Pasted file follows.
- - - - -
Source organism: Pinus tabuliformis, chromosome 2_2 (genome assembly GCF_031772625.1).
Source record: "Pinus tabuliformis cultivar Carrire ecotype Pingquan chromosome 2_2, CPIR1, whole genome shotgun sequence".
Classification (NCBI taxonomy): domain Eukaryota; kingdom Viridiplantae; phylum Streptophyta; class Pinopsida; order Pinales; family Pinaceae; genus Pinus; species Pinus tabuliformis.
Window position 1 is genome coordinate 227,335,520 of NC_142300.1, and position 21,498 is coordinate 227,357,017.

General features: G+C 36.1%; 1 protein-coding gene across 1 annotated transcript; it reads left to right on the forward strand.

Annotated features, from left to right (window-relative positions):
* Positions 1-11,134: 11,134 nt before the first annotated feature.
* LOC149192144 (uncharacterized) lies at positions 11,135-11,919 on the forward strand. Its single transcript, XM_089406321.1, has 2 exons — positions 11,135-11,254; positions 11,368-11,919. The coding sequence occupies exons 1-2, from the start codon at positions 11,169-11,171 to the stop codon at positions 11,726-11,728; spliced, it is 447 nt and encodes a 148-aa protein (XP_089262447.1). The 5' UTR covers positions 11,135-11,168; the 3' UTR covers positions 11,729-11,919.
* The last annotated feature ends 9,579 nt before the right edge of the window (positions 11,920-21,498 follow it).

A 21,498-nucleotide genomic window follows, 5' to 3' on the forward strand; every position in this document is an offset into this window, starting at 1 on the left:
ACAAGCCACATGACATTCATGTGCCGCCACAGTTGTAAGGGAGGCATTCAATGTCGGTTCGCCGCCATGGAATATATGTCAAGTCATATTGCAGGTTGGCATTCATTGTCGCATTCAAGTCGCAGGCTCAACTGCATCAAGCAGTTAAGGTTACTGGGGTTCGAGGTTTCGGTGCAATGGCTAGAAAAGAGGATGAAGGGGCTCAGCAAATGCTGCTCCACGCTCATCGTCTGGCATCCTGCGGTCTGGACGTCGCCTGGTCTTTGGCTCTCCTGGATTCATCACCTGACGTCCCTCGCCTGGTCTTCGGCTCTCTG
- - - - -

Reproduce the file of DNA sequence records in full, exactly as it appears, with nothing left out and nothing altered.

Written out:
Source organism: Pinus tabuliformis, chromosome 2_2 (genome assembly GCF_031772625.1).
Source record: "Pinus tabuliformis cultivar Carrire ecotype Pingquan chromosome 2_2, CPIR1, whole genome shotgun sequence".
Classification (NCBI taxonomy): domain Eukaryota; kingdom Viridiplantae; phylum Streptophyta; class Pinopsida; order Pinales; family Pinaceae; genus Pinus; species Pinus tabuliformis.
Window position 1 is genome coordinate 227,335,520 of NC_142300.1, and position 21,498 is coordinate 227,357,017.

General features: G+C 36.1%; 1 protein-coding gene across 1 annotated transcript; it reads left to right on the forward strand.

Annotated features, from left to right (window-relative positions):
* Positions 1-11,134: 11,134 nt before the first annotated feature.
* LOC149192144 (uncharacterized) lies at positions 11,135-11,919 on the forward strand. Its single transcript, XM_089406321.1, has 2 exons — positions 11,135-11,254; positions 11,368-11,919. The coding sequence occupies exons 1-2, from the start codon at positions 11,169-11,171 to the stop codon at positions 11,726-11,728; spliced, it is 447 nt and encodes a 148-aa protein (XP_089262447.1). The 5' UTR covers positions 11,135-11,168; the 3' UTR covers positions 11,729-11,919.
* The last annotated feature ends 9,579 nt before the right edge of the window (positions 11,920-21,498 follow it).

A 21,498-nucleotide genomic window follows, 5' to 3' on the forward strand; every position in this document is an offset into this window, starting at 1 on the left:
ACAAGCCACATGACATTCATGTGCCGCCACAGTTGTAAGGGAGGCATTCAATGTCGGTTCGCCGCCATGGAATATATGTCAAGTCATATTGCAGGTTGGCATTCATTGTCGCATTCAAGTCGCAGGCTCAACTGCATCAAGCAGTTAAGGTTACTGGGGTTCGAGGTTTCGGTGCAATGGCTAGAAAAGAGGATGAAGGGGCTCAGCAAATGCTGCTCCACGCTCATCGTCTGGCATCCTGCGGTCTGGACGTCGCCTGGTCTTTGGCTCTCCTGGATTCATCACCTGACGTCCCTCGCCTGGTCTTCGGCTCTCTG